his worst enemy are one and the same.

If you remotely enjoyed the first film’s deft combination of
real-life angst and superhero theatrics, Spider-Man 2 should
improve these themes by, well, leaps and bounds.

-Jon Butler

opens July 9

Not even All the President’s Men approaches the epic
scale of this riveting tale of ’70s journalism, starring Will
Ferrell. Just kidding. Ferrell stars as Ron Burgundy, a pompous
anchor whose penchant for partying is rivaled only by his
professional ineptitude. Ron’s world turns upside down when, horror
of horrors, women enter the workplace and he is paired with
Veronica Corningstone (Christina Applegate). Despite Ron’s
insistance that Veronica cover such gripping topics as cat fashion
shows and cooking, he soon realizes that Veronica is a talented
journalist and may threaten his position as Portland’s most
immaculately coiffed, mustachioed newsman.

Ferrell’s status as Hollywood’s man-of-the-hour comedian
all but guarantees hilarious cameos, and Daily Show correspondent
Steve Carell is one of Ron’s colleagues. It remains to be seen if
Anchorman will follow the smutty success of Old School or be
watered down for Elf‘s family-friendly audience, but Farrell
is sure to captivate either way. Miss Anchorman at your own
risk: Ron Burgundy may become as venerated by reporters as Frank
“The Tank” was by frat guys.


opens July 23

The first of two additions to the Batman-film franchise
(Christopher Nolan’s Batman Begins is slated for 2005), this
spin-off focuses on the perennially popular titular character.
Suiting up as the world’s preeminent cat burglar is Oscar-winner
Halle Berry, taking over the role played by Michelle Pfeiffer in
1992’s Batman Returns. Directed by major studio first-timer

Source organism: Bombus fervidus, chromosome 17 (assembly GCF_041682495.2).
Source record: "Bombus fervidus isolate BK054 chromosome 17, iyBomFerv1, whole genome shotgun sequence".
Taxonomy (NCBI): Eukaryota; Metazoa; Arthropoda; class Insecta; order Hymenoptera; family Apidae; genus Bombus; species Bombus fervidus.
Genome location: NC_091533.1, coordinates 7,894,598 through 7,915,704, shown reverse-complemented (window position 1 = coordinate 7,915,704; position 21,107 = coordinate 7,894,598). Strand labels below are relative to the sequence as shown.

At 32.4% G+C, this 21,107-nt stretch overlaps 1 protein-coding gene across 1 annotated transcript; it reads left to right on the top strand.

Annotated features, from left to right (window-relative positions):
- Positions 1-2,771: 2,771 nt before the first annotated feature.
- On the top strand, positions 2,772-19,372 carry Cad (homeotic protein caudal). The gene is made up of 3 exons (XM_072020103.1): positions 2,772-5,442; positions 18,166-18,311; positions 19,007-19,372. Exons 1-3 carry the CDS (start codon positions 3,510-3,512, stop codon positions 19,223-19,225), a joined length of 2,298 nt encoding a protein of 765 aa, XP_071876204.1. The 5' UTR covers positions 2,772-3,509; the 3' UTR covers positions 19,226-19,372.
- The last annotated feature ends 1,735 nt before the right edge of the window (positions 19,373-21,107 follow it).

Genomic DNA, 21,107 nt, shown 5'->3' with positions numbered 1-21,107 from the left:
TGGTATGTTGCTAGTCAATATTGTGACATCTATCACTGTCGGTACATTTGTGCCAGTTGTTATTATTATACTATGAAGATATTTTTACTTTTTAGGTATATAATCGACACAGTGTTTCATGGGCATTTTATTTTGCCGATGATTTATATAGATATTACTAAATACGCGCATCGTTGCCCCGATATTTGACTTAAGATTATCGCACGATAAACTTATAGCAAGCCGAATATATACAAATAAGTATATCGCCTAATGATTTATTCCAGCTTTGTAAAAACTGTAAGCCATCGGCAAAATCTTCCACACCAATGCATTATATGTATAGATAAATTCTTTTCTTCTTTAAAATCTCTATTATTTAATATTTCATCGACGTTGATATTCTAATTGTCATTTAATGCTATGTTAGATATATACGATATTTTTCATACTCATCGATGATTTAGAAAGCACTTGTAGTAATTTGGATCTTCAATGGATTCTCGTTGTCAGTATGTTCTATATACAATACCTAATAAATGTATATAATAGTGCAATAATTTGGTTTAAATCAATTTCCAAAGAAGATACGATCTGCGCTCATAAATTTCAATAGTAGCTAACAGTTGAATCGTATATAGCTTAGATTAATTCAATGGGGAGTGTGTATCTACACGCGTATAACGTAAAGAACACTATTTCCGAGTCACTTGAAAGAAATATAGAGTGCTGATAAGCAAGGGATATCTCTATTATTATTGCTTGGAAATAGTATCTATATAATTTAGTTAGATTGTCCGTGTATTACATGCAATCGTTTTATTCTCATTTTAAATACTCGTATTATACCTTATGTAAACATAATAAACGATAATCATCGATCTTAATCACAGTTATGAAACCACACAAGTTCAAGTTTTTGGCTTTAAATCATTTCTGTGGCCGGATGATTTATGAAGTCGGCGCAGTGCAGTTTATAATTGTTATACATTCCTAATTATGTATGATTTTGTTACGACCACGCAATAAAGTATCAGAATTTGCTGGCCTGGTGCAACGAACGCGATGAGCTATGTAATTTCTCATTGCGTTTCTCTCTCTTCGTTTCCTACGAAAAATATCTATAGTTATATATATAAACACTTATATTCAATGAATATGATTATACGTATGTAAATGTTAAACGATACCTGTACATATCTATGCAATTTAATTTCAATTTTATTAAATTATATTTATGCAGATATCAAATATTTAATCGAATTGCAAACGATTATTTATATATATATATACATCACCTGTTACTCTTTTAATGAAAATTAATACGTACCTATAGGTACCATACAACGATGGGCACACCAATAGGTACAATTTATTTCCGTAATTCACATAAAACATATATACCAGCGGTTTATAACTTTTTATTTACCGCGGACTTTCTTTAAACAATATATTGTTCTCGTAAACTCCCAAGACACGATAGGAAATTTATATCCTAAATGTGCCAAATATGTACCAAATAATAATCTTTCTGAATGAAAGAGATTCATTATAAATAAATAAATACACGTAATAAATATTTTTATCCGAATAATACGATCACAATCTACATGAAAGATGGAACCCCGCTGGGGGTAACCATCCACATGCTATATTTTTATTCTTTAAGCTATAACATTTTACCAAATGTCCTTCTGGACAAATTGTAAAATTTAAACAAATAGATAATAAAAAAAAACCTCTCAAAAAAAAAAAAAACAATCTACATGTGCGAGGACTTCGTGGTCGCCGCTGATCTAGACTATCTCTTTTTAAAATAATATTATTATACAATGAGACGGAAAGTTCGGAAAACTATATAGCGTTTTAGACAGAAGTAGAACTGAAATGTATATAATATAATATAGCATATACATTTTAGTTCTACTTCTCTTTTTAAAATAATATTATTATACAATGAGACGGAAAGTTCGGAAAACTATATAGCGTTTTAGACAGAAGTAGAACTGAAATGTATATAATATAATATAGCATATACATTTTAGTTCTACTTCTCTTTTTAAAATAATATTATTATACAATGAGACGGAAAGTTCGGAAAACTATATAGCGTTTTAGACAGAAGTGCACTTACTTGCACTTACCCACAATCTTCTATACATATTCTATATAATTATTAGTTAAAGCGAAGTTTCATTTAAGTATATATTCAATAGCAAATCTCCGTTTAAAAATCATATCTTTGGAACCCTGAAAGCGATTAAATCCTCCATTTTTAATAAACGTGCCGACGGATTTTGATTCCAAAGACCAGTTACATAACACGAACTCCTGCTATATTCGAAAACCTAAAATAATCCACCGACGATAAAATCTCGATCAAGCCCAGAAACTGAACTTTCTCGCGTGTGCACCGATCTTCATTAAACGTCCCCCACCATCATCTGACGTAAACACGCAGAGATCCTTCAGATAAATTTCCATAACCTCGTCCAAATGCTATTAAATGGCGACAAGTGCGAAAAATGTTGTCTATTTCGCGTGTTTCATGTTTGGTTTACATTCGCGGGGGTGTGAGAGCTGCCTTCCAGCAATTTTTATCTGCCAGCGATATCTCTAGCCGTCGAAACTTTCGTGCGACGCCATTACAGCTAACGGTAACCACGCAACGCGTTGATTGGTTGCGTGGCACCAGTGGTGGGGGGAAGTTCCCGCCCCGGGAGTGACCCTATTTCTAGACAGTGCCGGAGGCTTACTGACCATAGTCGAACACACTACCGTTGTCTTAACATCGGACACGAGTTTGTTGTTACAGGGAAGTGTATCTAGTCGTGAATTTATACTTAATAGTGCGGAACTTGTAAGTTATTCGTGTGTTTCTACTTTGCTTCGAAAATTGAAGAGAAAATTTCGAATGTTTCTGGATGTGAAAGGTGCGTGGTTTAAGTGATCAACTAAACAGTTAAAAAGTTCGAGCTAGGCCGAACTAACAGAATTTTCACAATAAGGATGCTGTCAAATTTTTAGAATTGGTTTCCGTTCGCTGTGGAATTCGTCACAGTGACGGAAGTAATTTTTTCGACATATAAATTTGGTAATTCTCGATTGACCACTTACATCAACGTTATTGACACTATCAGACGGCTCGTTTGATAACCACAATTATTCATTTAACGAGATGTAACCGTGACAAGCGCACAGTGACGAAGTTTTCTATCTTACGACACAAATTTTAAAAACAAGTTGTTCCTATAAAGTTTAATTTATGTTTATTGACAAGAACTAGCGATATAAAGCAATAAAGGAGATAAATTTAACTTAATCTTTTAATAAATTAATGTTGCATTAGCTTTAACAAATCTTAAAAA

Pitof and written by the folks who brought last summer’s
surprisingly well-done Terminator 3, Catwoman will
seek to reclaim the fortunes of the house that Burton built.

Berry plays Patience Price, a graphic designer for cosmetic
giant Hedare Beauty. When she discovers that her company is running
a dirty operation, Patience finds herself in the middle of
unethical maneuvering that would shock even Martha Stewart and
Enron executives. However, fate comes to Patience’s aid as she
mystically develops cat-like powers, including heightened senses,
perfect balance and the ability to look really good in tight
leather. With these powers, the newly minted Catwoman begins her
quest to set things right in the corporate world.

The film was marred by accidents to Berry on-set, but this July
will prove whether this film can nimbly climb the box office or
trip over its own two feet.

-James Malone

Alien vs. Predator
opens Aug. 6

Eventually, all comparisons of action films will turn toward who
could kick whose ass in a fight. Horror fans got their ultimate
nightmare realized in Freddy Vs. Jason, and now sci-fi fans
have their most vicious dreams put to celluloid with this summer’s
Paul W.S. Anderson-directed showdown of homo sapiens-whuppin’
species, Alien vs. Predator.

When a relatively present-day expedition (including Alien
series regular Lance Henriksen) finds a temple in Antarctica that
predates ancient Egypt. Finding skeletal remains with unusual holes
in their rib cages, the team realizes that there is something
amiss. Obviously, everyone’s favorite H.R. Giger-designed terrors
are lurking around. To complicate things, a team of five young
Predators arrives to complete their coming of age ritual–to kill
the Aliens.

Who wins in the end? Will mankind survive? Can the movie live up
to its hype? These questions will be answered when Alien Vs.
attempts to battle its way to the top of the box
office in August.